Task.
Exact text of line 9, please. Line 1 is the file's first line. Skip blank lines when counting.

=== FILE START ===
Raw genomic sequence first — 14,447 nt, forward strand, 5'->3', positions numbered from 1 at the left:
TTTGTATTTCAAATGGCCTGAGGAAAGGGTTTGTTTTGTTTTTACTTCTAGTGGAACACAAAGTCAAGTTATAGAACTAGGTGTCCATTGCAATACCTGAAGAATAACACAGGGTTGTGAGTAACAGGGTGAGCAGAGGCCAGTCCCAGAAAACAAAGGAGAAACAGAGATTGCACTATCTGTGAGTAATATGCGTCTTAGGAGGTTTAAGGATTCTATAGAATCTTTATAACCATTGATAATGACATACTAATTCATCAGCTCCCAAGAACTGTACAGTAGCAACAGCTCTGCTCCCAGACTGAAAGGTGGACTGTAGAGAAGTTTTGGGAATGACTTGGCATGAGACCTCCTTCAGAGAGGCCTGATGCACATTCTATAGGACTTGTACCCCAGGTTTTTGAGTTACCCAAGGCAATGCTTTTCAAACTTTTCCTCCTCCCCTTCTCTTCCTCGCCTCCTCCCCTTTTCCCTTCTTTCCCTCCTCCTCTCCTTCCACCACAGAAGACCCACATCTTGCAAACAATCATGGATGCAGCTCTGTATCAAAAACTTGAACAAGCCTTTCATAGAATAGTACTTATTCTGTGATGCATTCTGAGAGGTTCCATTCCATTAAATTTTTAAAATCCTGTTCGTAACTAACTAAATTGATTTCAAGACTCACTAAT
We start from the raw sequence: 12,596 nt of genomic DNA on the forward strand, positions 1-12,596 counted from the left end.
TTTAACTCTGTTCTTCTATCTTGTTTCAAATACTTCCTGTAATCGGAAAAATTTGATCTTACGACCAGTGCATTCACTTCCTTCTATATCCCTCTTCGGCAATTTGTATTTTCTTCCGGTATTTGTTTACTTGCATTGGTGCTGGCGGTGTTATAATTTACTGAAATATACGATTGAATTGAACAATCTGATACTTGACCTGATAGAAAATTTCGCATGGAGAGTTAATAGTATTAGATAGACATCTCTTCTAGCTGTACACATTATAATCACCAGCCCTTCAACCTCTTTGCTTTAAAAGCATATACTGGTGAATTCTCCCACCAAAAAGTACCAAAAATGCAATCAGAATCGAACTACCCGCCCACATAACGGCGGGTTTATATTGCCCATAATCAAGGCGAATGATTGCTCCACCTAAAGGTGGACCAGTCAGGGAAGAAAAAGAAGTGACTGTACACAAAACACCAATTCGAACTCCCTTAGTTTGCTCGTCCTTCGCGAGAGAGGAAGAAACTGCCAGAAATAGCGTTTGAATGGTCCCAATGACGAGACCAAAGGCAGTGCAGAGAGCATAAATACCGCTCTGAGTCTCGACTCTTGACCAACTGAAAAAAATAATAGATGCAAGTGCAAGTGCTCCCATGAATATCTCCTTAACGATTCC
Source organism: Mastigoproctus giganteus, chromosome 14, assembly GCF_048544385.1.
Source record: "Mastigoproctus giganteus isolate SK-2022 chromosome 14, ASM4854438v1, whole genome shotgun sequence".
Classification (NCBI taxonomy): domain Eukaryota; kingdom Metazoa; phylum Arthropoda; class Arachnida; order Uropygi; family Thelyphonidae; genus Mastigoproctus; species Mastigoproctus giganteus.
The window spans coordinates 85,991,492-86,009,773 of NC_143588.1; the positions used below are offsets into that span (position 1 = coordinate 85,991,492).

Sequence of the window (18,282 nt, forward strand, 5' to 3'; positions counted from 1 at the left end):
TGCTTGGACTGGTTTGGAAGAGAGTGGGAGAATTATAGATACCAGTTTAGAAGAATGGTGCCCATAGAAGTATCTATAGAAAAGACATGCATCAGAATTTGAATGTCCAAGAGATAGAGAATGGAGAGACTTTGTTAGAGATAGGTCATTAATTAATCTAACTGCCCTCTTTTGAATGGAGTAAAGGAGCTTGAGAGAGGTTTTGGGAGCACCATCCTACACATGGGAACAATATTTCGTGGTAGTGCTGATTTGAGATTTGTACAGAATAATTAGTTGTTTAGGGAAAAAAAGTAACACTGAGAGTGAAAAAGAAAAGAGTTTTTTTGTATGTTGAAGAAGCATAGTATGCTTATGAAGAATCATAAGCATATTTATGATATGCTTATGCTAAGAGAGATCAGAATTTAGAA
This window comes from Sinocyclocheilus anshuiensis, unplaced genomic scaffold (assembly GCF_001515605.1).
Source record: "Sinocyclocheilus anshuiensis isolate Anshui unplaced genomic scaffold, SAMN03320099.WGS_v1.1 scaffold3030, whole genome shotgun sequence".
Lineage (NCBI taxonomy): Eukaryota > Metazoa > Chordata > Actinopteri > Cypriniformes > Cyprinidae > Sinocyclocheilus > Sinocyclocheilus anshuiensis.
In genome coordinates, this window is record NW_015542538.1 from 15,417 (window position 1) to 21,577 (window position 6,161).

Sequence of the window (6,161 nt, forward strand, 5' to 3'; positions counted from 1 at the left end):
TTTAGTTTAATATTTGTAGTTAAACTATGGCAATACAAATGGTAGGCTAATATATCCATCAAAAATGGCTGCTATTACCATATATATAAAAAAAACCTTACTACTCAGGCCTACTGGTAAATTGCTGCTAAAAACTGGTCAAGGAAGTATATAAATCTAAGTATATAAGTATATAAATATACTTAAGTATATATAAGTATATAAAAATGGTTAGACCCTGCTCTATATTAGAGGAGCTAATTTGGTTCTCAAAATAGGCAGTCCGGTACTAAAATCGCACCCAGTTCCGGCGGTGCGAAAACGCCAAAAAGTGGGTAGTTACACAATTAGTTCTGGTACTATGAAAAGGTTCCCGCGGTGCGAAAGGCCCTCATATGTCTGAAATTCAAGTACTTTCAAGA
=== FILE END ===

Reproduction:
Sequence of the window (18,282 nt, forward strand, 5' to 3'; positions counted from 1 at the left end):